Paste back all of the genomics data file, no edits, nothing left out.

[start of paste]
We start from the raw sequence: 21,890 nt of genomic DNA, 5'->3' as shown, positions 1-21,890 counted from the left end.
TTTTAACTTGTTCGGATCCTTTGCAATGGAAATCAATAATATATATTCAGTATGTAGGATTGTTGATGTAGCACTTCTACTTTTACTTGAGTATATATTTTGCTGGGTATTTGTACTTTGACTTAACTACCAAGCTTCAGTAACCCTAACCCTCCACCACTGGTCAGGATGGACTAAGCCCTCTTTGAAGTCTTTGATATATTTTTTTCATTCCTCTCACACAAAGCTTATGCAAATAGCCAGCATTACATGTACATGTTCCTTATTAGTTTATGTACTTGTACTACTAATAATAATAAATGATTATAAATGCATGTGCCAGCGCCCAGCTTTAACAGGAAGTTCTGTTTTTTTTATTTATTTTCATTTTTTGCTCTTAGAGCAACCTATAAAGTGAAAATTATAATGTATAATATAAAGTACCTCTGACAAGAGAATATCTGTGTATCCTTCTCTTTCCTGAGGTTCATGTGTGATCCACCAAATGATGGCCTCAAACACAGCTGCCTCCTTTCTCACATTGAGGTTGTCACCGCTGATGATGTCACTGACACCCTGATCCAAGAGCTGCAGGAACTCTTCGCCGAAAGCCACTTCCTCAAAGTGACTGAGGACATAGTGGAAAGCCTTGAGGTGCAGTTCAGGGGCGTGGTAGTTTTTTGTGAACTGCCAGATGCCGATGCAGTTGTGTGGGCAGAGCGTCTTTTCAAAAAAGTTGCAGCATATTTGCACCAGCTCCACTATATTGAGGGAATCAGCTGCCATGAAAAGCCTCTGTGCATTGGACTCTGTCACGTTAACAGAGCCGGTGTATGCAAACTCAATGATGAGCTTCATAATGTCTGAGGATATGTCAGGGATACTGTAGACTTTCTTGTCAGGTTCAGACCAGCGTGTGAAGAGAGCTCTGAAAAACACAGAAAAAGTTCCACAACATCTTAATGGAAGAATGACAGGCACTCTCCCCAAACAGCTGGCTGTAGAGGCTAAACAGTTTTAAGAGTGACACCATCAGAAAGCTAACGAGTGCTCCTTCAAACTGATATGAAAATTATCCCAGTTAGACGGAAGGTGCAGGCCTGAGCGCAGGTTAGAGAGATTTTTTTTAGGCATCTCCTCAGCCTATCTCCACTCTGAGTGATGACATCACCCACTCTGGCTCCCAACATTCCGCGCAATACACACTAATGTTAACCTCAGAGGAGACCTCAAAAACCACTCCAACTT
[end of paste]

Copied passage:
We start from the raw sequence: 21,890 nt of genomic DNA, 5'->3' as shown, positions 1-21,890 counted from the left end.
TTTTAACTTGTTCGGATCCTTTGCAATGGAAATCAATAATATATATTCAGTATGTAGGATTGTTGATGTAGCACTTCTACTTTTACTTGAGTATATATTTTGCTGGGTATTTGTACTTTGACTTAACTACCAAGCTTCAGTAACCCTAACCCTCCACCACTGGTCAGGATGGACTAAGCCCTCTTTGAAGTCTTTGATATATTTTTTTCATTCCTCTCACACAAAGCTTATGCAAATAGCCAGCATTACATGTACATGTTCCTTATTAGTTTATGTACTTGTACTACTAATAATAATAAATGATTATAAATGCATGTGCCAGCGCCCAGCTTTAACAGGAAGTTCTGTTTTTTTTATTTATTTTCATTTTTTGCTCTTAGAGCAACCTATAAAGTGAAAATTATAATGTATAATATAAAGTACCTCTGACAAGAGAATATCTGTGTATCCTTCTCTTTCCTGAGGTTCATGTGTGATCCACCAAATGATGGCCTCAAACACAGCTGCCTCCTTTCTCACATTGAGGTTGTCACCGCTGATGATGTCACTGACACCCTGATCCAAGAGCTGCAGGAACTCTTCGCCGAAAGCCACTTCCTCAAAGTGACTGAGGACATAGTGGAAAGCCTTGAGGTGCAGTTCAGGGGCGTGGTAGTTTTTTGTGAACTGCCAGATGCCGATGCAGTTGTGTGGGCAGAGCGTCTTTTCAAAAAAGTTGCAGCATATTTGCACCAGCTCCACTATATTGAGGGAATCAGCTGCCATGAAAAGCCTCTGTGCATTGGACTCTGTCACGTTAACAGAGCCGGTGTATGCAAACTCAATGATGAGCTTCATAATGTCTGAGGATATGTCAGGGATACTGTAGACTTTCTTGTCAGGTTCAGACCAGCGTGTGAAGAGAGCTCTGAAAAACACAGAAAAAGTTCCACAACATCTTAATGGAAGAATGACAGGCACTCTCCCCAAACAGCTGGCTGTAGAGGCTAAACAGTTTTAAGAGTGACACCATCAGAAAGCTAACGAGTGCTCCTTCAAACTGATATGAAAATTATCCCAGTTAGACGGAAGGTGCAGGCCTGAGCGCAGGTTAGAGAGATTTTTTTTAGGCATCTCCTCAGCCTATCTCCACTCTGAGTGATGACATCACCCACTCTGGCTCCCAACATTCCGCGCAATACACACTAATGTTAACCTCAGAGGAGACCTCAAAAACCACTCCAACTT